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Found 12 results

  1. I recently purchased the "May the Schwarz Bier With You" before noticing that it is a lager that uses S-23 lager yeast. I cannot lager at this time since I am still using the ice chest method for fermenting only. What would be the effect if I used a US-05 yeast and brewed it as an ale? The recipe is the Bohem Czech Pils, robust LME and Saaz hops. Any experienced opinions out there?
  2. I've been wondering what to do with an expired HME so I milled some grain and brewed up a Doppelbock for next Spring: Doppelmunder Import 2014 Summer Seasonal Dortmunder Export (best before March, 2016) Booster, ½ pack Pilsen malt, 4 oz. Munich Type I, 4 oz. Special B, 4 oz. CaraMunich Type II, 3 oz Carafa Special II (dehusked), 2 oz. Hersbrucker, 1 oz. 10-min. boil Mangrove Jack's M84 Bohemian Lager yeast OG was 1.074
  3. Can't get to Munich for Oktoberfest, so I am looking for ideas for brewing a simple partial-mash Munich Dunkel instead. This is as far as I have gotten w/Qbrew: Munich Dunkel Style: Munich Dunkel Brewer: Bonsai & Brew Brewer Batch 2.13 gal Recipe Gravity: 1.053 OG Estimated FG: 1.013 FG Recipe Bitterness: 24 IBU Alcohol by Volume: 5.1% Recipe Color: 23° SRM Alcohol by Weight: 4.0% Ingredients 0.39 lb Mr. Beer Booster Sugar (half-pack) 0.13 lb Weyermann CaraRed 0.25 lb Weyermann Munich Type II 0.19 lb Weyermann Carafa Special II 0.55 lb Mr. Beer BrewMax Pale - LME 1.87 lb Mr. Beer Octoberfest Lager 1.00 oz Hallertauer (Germany) Pellet 7 minutes Saflager W-34/70 Weihenstephan Yeast Temperature Range: 48°-59° F Recipe Notes: Ferment at lager temp. of 55 °F. Maybe add an ounce or two of Chocolate malt?
  4. I received the e-mail about this recipe today and have already added it to my "To Buy" list. I'm glad I got the fermenting fridge I did and have the capability to easily do lagers now. I just need to knock a few more recipes that I have on hand out and then I'm going to do a few lagers.
  5. Alright, so im currently fermenting my cerveza lager right now in the primary. Recipe is written to make me believe they want me to secondary in my keg. Though i guess i see no reason not to, i just wanted to see what y'all thought. Every lager ive done has been lagered in a carboy. Id rather just rack it once rather than twice.
  6. I just got my first refill from Mr. Beer. I am ready to start my second brew, while the first one is carbonating. I would like to know if there are differences between how you brew a lager (my second brew) and an ale (my first brew). The kit came with instructions, the refill doesn't. The Oktoberfest refill came with the can of lager with the yeast under the cover and Brewmax LME softpack, which I assume you treat as a booster. So here are some questions: Do I need any other ingredients? Is the process (mix, ferment, cold crash and carbonate) the same as for the instructions I had for the ale? I read that the yeast acts differently in a lager, the yeast stays on the bottom and ferments at cooler temperatures? Does fermenting take longer? From the instructions, American ale doesn't seem to require conditioning, Is this true of Oktoberfest, too?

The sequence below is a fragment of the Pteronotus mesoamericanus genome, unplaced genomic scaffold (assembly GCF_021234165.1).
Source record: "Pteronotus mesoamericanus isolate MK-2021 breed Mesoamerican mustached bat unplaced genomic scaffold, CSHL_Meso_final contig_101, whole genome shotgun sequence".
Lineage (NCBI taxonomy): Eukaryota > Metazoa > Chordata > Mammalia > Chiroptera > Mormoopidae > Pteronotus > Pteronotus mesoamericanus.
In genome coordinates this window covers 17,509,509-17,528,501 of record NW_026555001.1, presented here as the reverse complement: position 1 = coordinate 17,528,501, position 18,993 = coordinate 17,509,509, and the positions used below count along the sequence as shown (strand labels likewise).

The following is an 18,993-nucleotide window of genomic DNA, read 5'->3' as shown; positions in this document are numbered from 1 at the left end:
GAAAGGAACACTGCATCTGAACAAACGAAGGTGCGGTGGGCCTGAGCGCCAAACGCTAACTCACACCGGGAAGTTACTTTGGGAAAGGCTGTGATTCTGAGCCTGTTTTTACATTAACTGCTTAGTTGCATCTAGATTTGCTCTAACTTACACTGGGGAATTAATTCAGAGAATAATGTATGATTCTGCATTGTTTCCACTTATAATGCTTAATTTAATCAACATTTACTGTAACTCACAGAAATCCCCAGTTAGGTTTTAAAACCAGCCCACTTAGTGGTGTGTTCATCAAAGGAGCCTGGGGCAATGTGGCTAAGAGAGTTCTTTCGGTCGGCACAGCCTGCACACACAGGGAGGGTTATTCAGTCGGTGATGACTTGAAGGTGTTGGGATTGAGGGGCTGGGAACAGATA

7. Talked about it for awhile now and I finally am at a point where it make sense to try lagers. Brewing at my house and my buddys so I deemed his house the Ale House and mine the Lager House. Just wanted to discuss some things to make sure I fully understand what to do. This is me talking through this, and by talking I mean typing... duh. This is for at least a 5 gallon batch. Not wasting my time for a 2 gallon lager batch. Step One - Make a yeast starter, never done one before but Im sure I can manage one. Need the yeast to be at max potential, You need Iron Man, not just Tony Starks Step Two - Brew. Do everything in my power for a clear beer. Irish Moss / whirlfloc and a proper cold break are a must. Step Three - Pitch yeast between 60 and 65 for maximum yeast activity and then bring it down to the ideal temp for the strain of yeast. Step Four - After about 7-10 days raise up to 62 degrees for a diactyl rest which will last 3 days. 7-10 days may vary, ideally when yeast is still active but on the tail end of fermentation. Approx 75% to FG goal. The DR makes the yeast eat the undesirable chemicals they produced during fermentation. Step Five - Rack into Secondary. Should be around 62 degrees, then lower to 35 degrees dropping 5 degrees every day. Could drop at a quicker pace however lagers take time and you may as well just be patient. Dont want to shock the yeast. Step Six - Lager. Lager as close to freezing without actually freezing. 35 is cool. Lager for 6-8 weeks for a 1.060 OG beer. Good rule of thumb is 1 week per every 8-10 points of OG. ie. 1.040 would be 4 weeks, 1.050 would be approx 5 weeks etc. Step Seven - Bottle that Batch. Your yeast has been so well dropped out of suspension that you will need to add new yeast when bottling. Sounds like a lot of work but if you batch prime its no big deal. Boil your priming solution as normal and when it gets down to an acceptable temp then add about 1/3 package (11.5 gram) of a clean Ale yeast like Safale US-04 or Nottingham. Start siphoning lager into your bottling bucket and add priming / yeast solution shortly after starting siphoning. Bottle like normal. Step Eight - Condition. Now youve got ale yeast in action so condition at approx 63 degrees for at least 2 weeks. Refrigerate and drink three days later when the CO2 is absorbed. Takes about 10 weeks by my calculation. Thats only 3 more weeks than an ale. Theres a reason why Bud Light, Miller Light, Coors Light, Busch Light, and every other mainstream commercial beer sells so damn well. They are lagers. They are crisp, clean and well carbed. Totally worth the extra 3 weeks. At least thats what Im going to keep telling myself. This is only realistic with a temp controller. I have a separate digital temp controller and a fridge dedicated to lagers. Changing the set point of the temp controller is easy, waiting is the hard part. Sound good? Anything I missed? I like bocks and maibocks and especially kellerbier. Totally worth my extra time